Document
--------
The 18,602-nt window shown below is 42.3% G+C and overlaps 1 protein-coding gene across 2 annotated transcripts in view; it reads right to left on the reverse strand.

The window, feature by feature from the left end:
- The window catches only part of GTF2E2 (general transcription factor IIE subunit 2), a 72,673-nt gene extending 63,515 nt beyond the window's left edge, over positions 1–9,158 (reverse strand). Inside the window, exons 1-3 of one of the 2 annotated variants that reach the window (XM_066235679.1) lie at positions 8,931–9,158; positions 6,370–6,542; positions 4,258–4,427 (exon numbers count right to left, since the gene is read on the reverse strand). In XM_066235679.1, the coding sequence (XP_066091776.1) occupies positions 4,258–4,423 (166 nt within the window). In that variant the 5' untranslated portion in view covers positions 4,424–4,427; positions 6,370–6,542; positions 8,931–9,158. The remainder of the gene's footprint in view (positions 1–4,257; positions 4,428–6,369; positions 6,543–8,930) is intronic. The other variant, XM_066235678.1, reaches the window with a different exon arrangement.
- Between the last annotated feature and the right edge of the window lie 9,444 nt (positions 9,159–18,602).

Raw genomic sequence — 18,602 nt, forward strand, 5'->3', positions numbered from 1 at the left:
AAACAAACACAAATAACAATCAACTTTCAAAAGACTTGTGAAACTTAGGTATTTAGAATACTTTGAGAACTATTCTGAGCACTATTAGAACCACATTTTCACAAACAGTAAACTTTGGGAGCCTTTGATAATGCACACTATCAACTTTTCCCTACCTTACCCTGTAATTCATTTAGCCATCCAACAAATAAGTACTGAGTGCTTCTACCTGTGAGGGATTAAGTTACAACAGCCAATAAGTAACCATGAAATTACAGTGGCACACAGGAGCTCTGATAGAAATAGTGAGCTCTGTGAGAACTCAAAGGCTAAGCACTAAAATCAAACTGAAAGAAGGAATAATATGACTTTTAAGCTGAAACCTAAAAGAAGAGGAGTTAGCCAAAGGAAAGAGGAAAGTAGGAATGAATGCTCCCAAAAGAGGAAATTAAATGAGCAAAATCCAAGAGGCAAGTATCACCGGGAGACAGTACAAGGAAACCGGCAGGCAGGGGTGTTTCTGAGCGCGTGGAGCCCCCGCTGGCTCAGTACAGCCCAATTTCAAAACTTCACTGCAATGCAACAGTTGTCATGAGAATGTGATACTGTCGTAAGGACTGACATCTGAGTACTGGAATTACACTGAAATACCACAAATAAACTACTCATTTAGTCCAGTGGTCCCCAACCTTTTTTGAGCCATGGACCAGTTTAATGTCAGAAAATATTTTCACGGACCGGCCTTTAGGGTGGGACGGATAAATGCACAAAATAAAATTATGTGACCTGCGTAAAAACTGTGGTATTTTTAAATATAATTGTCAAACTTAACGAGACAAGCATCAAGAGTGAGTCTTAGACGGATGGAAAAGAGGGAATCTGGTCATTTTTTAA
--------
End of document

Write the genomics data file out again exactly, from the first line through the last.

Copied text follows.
The 18,602-nt window shown below is 42.3% G+C and overlaps 1 protein-coding gene across 2 annotated transcripts in view; it reads right to left on the reverse strand.

The window, feature by feature from the left end:
- The window catches only part of GTF2E2 (general transcription factor IIE subunit 2), a 72,673-nt gene extending 63,515 nt beyond the window's left edge, over positions 1–9,158 (reverse strand). Inside the window, exons 1-3 of one of the 2 annotated variants that reach the window (XM_066235679.1) lie at positions 8,931–9,158; positions 6,370–6,542; positions 4,258–4,427 (exon numbers count right to left, since the gene is read on the reverse strand). In XM_066235679.1, the coding sequence (XP_066091776.1) occupies positions 4,258–4,423 (166 nt within the window). In that variant the 5' untranslated portion in view covers positions 4,424–4,427; positions 6,370–6,542; positions 8,931–9,158. The remainder of the gene's footprint in view (positions 1–4,257; positions 4,428–6,369; positions 6,543–8,930) is intronic. The other variant, XM_066235678.1, reaches the window with a different exon arrangement.
- Between the last annotated feature and the right edge of the window lie 9,444 nt (positions 9,159–18,602).

Raw genomic sequence — 18,602 nt, forward strand, 5'->3', positions numbered from 1 at the left:
AAACAAACACAAATAACAATCAACTTTCAAAAGACTTGTGAAACTTAGGTATTTAGAATACTTTGAGAACTATTCTGAGCACTATTAGAACCACATTTTCACAAACAGTAAACTTTGGGAGCCTTTGATAATGCACACTATCAACTTTTCCCTACCTTACCCTGTAATTCATTTAGCCATCCAACAAATAAGTACTGAGTGCTTCTACCTGTGAGGGATTAAGTTACAACAGCCAATAAGTAACCATGAAATTACAGTGGCACACAGGAGCTCTGATAGAAATAGTGAGCTCTGTGAGAACTCAAAGGCTAAGCACTAAAATCAAACTGAAAGAAGGAATAATATGACTTTTAAGCTGAAACCTAAAAGAAGAGGAGTTAGCCAAAGGAAAGAGGAAAGTAGGAATGAATGCTCCCAAAAGAGGAAATTAAATGAGCAAAATCCAAGAGGCAAGTATCACCGGGAGACAGTACAAGGAAACCGGCAGGCAGGGGTGTTTCTGAGCGCGTGGAGCCCCCGCTGGCTCAGTACAGCCCAATTTCAAAACTTCACTGCAATGCAACAGTTGTCATGAGAATGTGATACTGTCGTAAGGACTGACATCTGAGTACTGGAATTACACTGAAATACCACAAATAAACTACTCATTTAGTCCAGTGGTCCCCAACCTTTTTTGAGCCATGGACCAGTTTAATGTCAGAAAATATTTTCACGGACCGGCCTTTAGGGTGGGACGGATAAATGCACAAAATAAAATTATGTGACCTGCGTAAAAACTGTGGTATTTTTAAATATAATTGTCAAACTTAACGAGACAAGCATCAAGAGTGAGTCTTAGACGGATGGAAAAGAGGGAATCTGGTCATTTTTTAA